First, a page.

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HIV prevalence and associated risk factors among young tertiary student men who have sex with men (MSM) in Nairobi, Kenya: a respondent-driven sampling survey

Authors
  • Mwaniki, Samuel Waweru
  • Kaberia, Peter Mwenda
  • Mugo, Peter Mwangi
  • Palanee-Phillips, Thesla
Type
Published Article
Journal
AIDS Research and Therapy
Publisher
Springer (Biomed Central Ltd.)
Publication Date
Feb 06, 2023
Volume
20
Identifiers
DOI: 10.1186/s12981-023-00502-6
PMID: 36747178
PMCID: PMC9900555
Source
PubMed Central
Keywords
Disciplines
  • Research
License
Unknown

Abstract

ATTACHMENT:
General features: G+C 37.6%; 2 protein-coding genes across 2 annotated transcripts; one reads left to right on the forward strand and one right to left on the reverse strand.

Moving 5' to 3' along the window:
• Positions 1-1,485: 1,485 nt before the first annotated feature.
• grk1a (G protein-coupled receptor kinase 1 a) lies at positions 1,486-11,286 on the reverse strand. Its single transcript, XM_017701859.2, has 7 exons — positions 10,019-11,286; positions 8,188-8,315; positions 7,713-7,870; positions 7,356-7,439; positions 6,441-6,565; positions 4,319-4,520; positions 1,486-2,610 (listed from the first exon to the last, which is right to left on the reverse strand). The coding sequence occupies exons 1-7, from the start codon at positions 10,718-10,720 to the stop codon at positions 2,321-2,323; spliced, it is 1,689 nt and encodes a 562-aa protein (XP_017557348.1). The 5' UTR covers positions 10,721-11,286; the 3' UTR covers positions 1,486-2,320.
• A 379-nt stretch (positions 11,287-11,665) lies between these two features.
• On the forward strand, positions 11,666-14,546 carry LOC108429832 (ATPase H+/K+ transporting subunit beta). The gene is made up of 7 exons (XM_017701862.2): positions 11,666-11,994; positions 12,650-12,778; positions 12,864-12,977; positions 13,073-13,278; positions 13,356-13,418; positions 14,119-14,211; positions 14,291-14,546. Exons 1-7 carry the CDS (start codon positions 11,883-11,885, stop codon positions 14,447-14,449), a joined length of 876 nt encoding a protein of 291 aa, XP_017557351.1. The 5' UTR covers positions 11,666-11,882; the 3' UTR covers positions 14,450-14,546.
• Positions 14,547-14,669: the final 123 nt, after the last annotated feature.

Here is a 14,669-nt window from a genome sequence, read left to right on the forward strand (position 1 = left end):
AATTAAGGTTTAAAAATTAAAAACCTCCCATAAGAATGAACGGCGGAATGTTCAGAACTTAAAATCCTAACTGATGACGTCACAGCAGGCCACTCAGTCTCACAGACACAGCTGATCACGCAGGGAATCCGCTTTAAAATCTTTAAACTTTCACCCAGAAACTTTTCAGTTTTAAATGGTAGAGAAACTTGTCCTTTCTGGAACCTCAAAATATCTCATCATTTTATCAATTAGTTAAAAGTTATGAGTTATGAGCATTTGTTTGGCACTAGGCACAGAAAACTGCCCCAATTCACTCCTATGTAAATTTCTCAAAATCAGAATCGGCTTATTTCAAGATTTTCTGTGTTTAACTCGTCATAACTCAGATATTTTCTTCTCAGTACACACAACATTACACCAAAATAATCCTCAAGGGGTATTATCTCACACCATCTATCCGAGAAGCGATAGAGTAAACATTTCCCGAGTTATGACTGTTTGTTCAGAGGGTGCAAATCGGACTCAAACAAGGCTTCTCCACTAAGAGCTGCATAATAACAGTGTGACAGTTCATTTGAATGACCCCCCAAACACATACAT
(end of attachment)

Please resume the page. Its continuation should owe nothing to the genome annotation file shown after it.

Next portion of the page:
Background Young men who have sex with men (MSM), are a key population at higher risk of HIV infection yet they are underrepresented in research. We conducted a bio-behavioral survey to estimate HIV prevalence and associated risk factors among tertiary student MSM (TSMSM) in Nairobi, Kenya. Methods Between February and March 2021, 248 TSMSM aged ≥ 18 years who reported sex with another man in the past year participated in a respondent-driven sampling (RDS) based cross-sectional survey. Participants completed an electronically self-administered behavioral survey and provided a blood sample for HIV antibody testing, alongside urine, anorectal and oropharyngeal swabs for pooled testing of sexually transmitted infections using a multiplex nucleic acid amplification test. RDS-Analyst v.0.72 and Stata v.15 software were used for data analysis. Differences in proportions were examined using chi-square (χ2) test, and unweighted multivariate logistic regression was used to assess factors associated with HIV infection. Results HIV prevalence among study participants was 8.3%, whereas the weighted prevalence was 3.6% (95% CI: 1.3–6.0%). Median ages of participants, and at self-reported first anal sex with a man were 21(interquartile range [IQR] 20-22) and 18 (IQR 17-19) years, respectively. A majority (89.3%) of TSMSM owned a smart phone, 46.5% had ever used a geosocial networking app for MSM such as Grindr ® to find a sex partner, and a third (33.6%) met their last sex partner online.  Almost three-quarters (71.3%) had > 1 male sex partner in the year before the survey. A third (34.3%) did not use condoms with their last sex partner, 21.2% received money from their last sex partner and 40.9% had taken alcohol/another drug during their last sexual encounter. HIV infection was associated with studying in private institutions (adjusted odds ratio[AOR] = 6.0; 95% confidence intervals [CI] : 1.2–30.0, p = 0.027), preferring a sex partner of any age—younger, same or older (AOR = 5.2; 95 CI: 1.1–25.2, p = 0.041), last sex partner being > 25 years (AOR = 6.4; 95% CI: 1.2–34.6, p = 0.030), meeting the last sex partner online (AOR = 4.2; 95% CI; 1.1–17.0, p = 0.043) and testing positive for Neisseria gonorrhea (AOR = 7.8; 95% CI: 2.0–29.9, p = 0.003). Conclusions HIV prevalence among TSMSM in Nairobi is alarmingly high, demonstrating a need for tailored prevention and control interventions for this young key population.

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